Breast reconstruction surgery

Breast Implant Reconstruction

Breast implant surgery is often contemplated by women who are not happy with the size and shape of their breasts. However, this is not always the case. There are many women who are recommended for breast implants as they have had surgery which requires their breasts to be reconstructed.

The most common reason a woman requires breast reconstruction surgery is if she has undergone treatment for breast cancer that has resulted in a mastectomy (removal of the breast).

Some women who are considered as high risk for contracting breast cancer may also opt for a mastectomy even if their breast tissue is currently healthy, especially if they are found to have a genetic mutation such as BRCA 1 or 2.

As a result, there is a need for surgeons to help women look and feel happy and confident with their bodies following the decisions they make and the future risks posed.

The location of the implants in breast implant reconstruction

With a ‘normal’ breast augmentation, women can choose where the implant is inserted. It can either go underneath the pectoral muscle (this gives a softer look and feel to the breasts but is a more complex operation) or they can go on top of the pectoral muscle (this gives a firmer, more rounded look to the breasts and is an easier operation to conduct).

When breast implant reconstruction is performed after a mastectomy in one breast, then the procedure is dictated by the breast you are trying to match. If you have undergone a double mastectomy then implants are typically placed underneath the pectoral muscle and the procedure may be combined with lipofilling to smooth the area and ensure the most natural and aesthetically pleasing look possible.

When will a breast implant reconstruction be performed?

Some women will choose to have implants inserted at the same time that the mastectomy (breast removal operation) is carried out. As soon as the surgeon has removed the affected breast tissue, the implant is inserted into the space vacated by the natural tissue. This means that the overall surgery will be slightly longer, but you will only undergo one operation. This approach is known as ‘immediate reconstruction’.

Others may choose, or be recommended, to stagger their operations. First, the mastectomy is carried out and then the implants are added at a later date. If that approach is taken then we may insert a temporary tissue expander which slowly stretches the tissue of the chest wall to a suitable size and shape. The tissue expander keeps the space available for a permanent implant to then be inserted at a time following the first operation. The delay can be due to the need for follow-up treatments such as radiotherapy, or if tissue from another area of the body is planned to be used in the future to complete from another area of the body to complete the reconstruction process.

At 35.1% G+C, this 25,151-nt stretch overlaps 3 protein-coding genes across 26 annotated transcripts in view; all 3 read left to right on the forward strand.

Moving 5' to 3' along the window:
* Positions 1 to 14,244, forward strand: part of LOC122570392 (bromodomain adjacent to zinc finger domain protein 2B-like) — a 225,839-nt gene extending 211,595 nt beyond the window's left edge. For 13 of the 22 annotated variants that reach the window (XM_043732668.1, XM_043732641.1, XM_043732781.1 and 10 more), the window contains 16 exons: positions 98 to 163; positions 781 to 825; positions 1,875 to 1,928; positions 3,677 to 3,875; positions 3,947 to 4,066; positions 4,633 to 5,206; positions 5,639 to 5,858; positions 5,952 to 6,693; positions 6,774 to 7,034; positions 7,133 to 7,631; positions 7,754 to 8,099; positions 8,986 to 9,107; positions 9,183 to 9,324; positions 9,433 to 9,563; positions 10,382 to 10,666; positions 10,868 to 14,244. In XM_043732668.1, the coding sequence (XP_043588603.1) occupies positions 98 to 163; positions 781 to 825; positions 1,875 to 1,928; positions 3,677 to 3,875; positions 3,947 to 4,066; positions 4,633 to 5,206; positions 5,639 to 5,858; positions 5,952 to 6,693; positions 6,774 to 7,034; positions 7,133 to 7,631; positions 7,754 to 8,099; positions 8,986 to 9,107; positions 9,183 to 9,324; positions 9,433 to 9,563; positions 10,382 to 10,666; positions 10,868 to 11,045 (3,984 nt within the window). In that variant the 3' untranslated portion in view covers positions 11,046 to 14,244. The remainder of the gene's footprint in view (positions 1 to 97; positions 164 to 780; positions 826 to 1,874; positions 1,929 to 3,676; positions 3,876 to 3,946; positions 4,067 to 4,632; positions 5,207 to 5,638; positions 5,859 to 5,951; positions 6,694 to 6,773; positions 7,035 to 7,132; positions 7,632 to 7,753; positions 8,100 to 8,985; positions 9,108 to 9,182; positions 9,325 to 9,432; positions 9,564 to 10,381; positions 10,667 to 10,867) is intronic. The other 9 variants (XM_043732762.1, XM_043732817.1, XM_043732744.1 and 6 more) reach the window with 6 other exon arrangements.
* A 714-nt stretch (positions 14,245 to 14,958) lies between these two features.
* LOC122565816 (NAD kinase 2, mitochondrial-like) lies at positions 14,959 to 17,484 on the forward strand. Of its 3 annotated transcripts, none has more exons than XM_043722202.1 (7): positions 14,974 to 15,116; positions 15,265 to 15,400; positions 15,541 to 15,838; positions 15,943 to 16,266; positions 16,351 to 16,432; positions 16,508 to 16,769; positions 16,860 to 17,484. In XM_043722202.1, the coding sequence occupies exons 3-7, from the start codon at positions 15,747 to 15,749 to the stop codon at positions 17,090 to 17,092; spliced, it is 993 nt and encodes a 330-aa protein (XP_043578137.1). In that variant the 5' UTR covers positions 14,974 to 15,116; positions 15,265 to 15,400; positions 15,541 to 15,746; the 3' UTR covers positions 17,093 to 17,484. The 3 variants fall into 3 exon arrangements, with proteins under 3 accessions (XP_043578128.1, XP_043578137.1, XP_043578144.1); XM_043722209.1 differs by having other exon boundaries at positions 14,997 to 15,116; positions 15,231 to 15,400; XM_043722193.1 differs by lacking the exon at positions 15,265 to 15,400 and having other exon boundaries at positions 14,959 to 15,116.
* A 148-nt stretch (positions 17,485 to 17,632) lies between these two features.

Breast implant reconstruction can be an excellent procedure, particularly for younger patients, but it is important for them to understand they are then committing to a lifetime of implant surgery, particularly as capsular contracture can be more of an issue for breast reconstruction patients.

In some cases, fat transfer or lipofilling can be a preferred, more natural alternative or as an adjunctive procedure, although a number of procedures may be required to produce the desired volume. All of this will be discussed in full before going ahead.

What my patients say about me

Having had the upset of being diagnosed with breast cancer and having opted to have a skin and nipple sparing double mastectomy, I was very keen to ensure that the cosmetic result that would be achieved when replacing the expander implants for permanent ones was as good as humanly possible.

I am a very fussy individual and after much research, I narrowed down my search to three top plastic surgeons. Two in the UK and one in the US. Mr Ramsey was the last of the surgeons I saw. His approach was very different to the others: he did not seem to think that I had ‘to make do’ with the result I had because I was a cancer patient who had had a double mastectomy.

I had two consultations, and he was incredibly thorough, patient and kind. He explained everything in great detail and never made me feel that I was asking too many questions (I always do!).

He was careful to manage my expectations. Frankly, there was no need. The result is near perfection, and this is not a qualified statement. Even if I had elected to have breast surgery for aesthetic rather than medical reasons, I would be completely delighted with the result. Mr Ramsey is a genius!

Mrs A BrakeBreast Reconstruction After Double Mastectomy